Discover our top tips on how to deal with flight delays, losing your passport or other travel problems while you’re abroad.
Flight delays and cancellations can cause huge problems. While a long delay can ruin plans, you’ll usually be compensated by the airline for food and sometimes an overnight stay, depending on how long you’re left waiting around.
If your flight is cancelled and it's the airline's fault, you should be offered either reimbursement of the ticket cost or an alternative re-routing flight.
Under EU law, flight cancellation rights mean you should be reimbursed for the full ticket price. You may also be able to claim additional compensation for the inconvenience.
To qualify, your flight must have been leaving from or arriving at an EU or European Free Trade Association (EFTA) airport. Most countries within Europe fall into one of these two groups.
If your flight isn’t to or from Europe, you’ll need to check with the individual airline.
If your flight is delayed for more than three hours, you can claim compensation. You can also claim compensation for a delayed flight if you're denied boarding due to the airline overbooking, even if you volunteered to join a later flight.
The amount of compensation you can claim depends on the distance of the flight and the length of delay to your arrival time.
If your flight arrival is delayed by more than three hours, you may be able to claim between €250 (£213) and €400 (£338). This can rise to €600 (£506) for flights longer than 3,500km between an EU and non-EU airport.
It's important to note that your compensation depends on the delay to your arrival time, not to your departure time. To work this out, always check an official flight delay checker to find out your flight's information.
Don’t let a lost passport or a cancelled flight ruin your holiday. Find out what to do in a range of travel delays with LV=.
If your delay is long enough to force you to stay the night, the airline should pay for your:
This all depends on how long your delay is. It’s always a good idea to keep your receipts so you can still claim, no matter how short your delay is. If you’ve only experienced a short delay, you may only be compensated for a meal and drinks while in the airport.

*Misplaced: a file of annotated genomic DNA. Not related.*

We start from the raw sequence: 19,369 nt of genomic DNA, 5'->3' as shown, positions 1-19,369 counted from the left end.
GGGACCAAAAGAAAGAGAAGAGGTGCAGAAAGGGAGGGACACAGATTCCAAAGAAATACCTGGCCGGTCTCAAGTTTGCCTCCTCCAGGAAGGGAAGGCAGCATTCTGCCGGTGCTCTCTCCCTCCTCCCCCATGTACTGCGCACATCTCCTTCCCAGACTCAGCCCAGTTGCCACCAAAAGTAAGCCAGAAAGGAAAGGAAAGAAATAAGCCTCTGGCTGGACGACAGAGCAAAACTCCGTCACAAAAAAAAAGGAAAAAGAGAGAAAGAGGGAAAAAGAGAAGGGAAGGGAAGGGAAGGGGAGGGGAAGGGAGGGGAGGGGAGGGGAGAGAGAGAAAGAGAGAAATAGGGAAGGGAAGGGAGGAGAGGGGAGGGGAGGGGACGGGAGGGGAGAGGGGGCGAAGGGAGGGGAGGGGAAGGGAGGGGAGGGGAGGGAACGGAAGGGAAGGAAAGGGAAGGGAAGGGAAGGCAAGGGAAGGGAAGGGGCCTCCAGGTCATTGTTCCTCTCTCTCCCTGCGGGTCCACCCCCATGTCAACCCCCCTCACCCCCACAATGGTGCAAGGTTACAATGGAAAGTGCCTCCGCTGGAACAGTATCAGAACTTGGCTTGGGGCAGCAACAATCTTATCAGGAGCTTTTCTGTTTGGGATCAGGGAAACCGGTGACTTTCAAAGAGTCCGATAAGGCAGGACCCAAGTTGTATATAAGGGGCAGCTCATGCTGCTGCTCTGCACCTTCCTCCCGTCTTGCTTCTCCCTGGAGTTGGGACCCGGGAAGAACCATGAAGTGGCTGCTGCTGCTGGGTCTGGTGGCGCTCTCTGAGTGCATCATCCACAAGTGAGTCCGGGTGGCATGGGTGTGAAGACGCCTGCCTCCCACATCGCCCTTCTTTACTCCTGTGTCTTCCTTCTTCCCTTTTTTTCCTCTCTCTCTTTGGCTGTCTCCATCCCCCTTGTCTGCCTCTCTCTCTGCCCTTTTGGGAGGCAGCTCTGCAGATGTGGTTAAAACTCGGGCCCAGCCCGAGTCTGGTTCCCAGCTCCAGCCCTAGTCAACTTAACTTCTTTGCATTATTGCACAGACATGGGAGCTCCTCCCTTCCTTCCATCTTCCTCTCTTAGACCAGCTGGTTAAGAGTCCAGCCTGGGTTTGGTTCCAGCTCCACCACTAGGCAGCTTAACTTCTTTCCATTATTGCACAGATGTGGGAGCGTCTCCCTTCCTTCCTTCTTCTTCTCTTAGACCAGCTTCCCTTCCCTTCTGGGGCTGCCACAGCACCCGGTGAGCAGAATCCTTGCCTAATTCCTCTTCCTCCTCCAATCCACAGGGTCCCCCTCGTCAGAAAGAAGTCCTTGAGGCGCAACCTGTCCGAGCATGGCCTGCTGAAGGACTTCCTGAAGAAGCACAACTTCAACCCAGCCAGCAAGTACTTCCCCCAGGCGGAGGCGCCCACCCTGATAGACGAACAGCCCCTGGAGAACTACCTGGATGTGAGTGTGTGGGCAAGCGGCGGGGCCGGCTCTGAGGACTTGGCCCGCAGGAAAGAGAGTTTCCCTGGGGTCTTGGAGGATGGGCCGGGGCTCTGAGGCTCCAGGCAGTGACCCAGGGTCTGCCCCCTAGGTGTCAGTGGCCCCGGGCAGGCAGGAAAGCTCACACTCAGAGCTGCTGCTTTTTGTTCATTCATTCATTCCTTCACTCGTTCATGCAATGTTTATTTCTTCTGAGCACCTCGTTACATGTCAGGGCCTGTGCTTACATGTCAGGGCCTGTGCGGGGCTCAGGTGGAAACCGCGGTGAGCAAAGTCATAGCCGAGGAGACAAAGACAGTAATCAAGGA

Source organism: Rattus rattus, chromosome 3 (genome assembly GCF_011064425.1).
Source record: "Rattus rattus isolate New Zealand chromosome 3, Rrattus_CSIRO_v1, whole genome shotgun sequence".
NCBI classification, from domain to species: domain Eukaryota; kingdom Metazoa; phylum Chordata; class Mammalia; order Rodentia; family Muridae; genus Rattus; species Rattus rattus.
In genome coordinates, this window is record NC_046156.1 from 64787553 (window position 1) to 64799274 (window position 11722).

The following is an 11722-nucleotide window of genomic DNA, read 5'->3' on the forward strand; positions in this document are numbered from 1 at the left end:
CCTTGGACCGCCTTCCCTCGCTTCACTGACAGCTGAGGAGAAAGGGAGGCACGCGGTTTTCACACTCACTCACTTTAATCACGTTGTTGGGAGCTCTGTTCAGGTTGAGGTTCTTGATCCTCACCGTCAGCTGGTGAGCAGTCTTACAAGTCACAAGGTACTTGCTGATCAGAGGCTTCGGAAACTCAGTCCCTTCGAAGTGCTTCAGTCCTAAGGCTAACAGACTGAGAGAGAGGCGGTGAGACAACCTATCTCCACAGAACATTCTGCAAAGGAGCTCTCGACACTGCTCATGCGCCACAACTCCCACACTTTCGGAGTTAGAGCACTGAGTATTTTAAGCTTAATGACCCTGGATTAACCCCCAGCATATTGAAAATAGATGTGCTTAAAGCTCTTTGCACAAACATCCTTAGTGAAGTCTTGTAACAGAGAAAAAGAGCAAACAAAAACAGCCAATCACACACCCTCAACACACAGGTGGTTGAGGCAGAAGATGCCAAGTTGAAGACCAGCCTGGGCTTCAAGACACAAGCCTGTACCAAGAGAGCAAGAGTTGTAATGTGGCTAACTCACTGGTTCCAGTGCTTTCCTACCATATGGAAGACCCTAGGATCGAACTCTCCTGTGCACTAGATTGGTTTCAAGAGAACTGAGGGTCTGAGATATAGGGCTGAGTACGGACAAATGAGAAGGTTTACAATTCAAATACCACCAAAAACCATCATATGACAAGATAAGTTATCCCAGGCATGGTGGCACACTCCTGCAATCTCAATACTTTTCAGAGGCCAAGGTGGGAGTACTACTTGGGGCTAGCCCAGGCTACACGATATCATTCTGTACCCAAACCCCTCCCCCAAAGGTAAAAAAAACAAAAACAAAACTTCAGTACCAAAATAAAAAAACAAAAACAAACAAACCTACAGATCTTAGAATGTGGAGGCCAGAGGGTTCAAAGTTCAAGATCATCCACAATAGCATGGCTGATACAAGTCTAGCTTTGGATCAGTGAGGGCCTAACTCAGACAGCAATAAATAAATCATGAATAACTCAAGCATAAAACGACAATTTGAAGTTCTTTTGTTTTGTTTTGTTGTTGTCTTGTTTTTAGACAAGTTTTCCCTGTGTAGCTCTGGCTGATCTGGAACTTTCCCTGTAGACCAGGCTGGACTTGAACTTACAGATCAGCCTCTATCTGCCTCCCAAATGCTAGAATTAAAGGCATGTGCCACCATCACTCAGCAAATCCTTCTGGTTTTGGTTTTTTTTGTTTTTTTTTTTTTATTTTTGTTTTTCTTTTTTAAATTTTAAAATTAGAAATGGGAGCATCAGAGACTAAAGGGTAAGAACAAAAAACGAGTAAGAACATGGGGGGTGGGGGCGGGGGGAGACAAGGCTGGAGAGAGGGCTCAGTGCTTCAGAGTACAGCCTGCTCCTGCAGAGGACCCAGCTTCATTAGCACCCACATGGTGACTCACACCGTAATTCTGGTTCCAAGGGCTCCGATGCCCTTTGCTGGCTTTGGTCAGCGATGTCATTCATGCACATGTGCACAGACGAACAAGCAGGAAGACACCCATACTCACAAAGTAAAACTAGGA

Before claiming, make sure you know that the delay or cancellation is the fault of the airline. Common problems that the airline accepts responsibility for include:
There will be times where circumstances that aren’t the airline’s fault can cause delays and you unfortunately won’t receive compensation for. For instance, if there is industrial action or bad weather.
If you want to make a claim, you should contact the airline and inform them of the following:
The airline may reject your claim, in which case you can contact the Civil Aviation Authority (CAA). They may be able to investigate further, offer additional support or even take action against airlines that do not comply with relevant consumer laws.
You may even be able to claim on a cancelled flight from several years ago. The UK's statute of limitations law lasts for six years, so you may still be due compensation – just make sure you have all the relevant information to hand.
After cancelling a flight, the airline may inform you that they're unable to offer you an alternative.
If you need to travel as quickly as possible, you may have to book a flight with another airline. Poor weather is likely to ground all flights, but technical issues might affect just one company.
'In this scenario, the airline should offer compensation if they didn't pay for the total cost of the original cancelled flight and the new flight costs more,' says a spokesperson from the LV= Travel and Pet team.
But, you may be able to make up the difference thanks to your insurance.
‘If the new flight is more expensive, LV= will pay customers with a Premier policy up to £1,000 per person towards the difference.'
If your adult passport is lost, stolen, destroyed or expires while you're abroad, don't panic, you'll still be able to get home safely.
If your passport has expired or is severely damaged and you can't use it on your return journey, you can apply for an emergency travel document. This is sometimes called an emergency passport.
Only apply for an emergency replacement of a lost passport if your date of travel is before you can get a replacement one.
If your passport is stolen, you must contact the local police and report it. Make sure you keep any crime report details and reference numbers given to you. You may need these to apply for an emergency passport, as well as for your claim.
Just as you'd cancel a credit card if it was lost or stolen, it's advisable to cancel your UK passport too. Do this before you apply for an emergency travel document, to save it from being compromised and possibly used for ID theft.
To get an emergency travel document while you're overseas, you need to find out where your nearest embassy, high commission or consulate is. The best way to do this is to visit the Foreign & Commonwealth Office website to find advice.
You'll need to apply in-person for your emergency travel document. Contact the nearest relevant body to see if you need to book an appointment first.
Remember to take the following:
By following this advice and taking out travel insurance to cover your back, you’ll be able to avoid any further disruption and enjoy the rest of your holiday.
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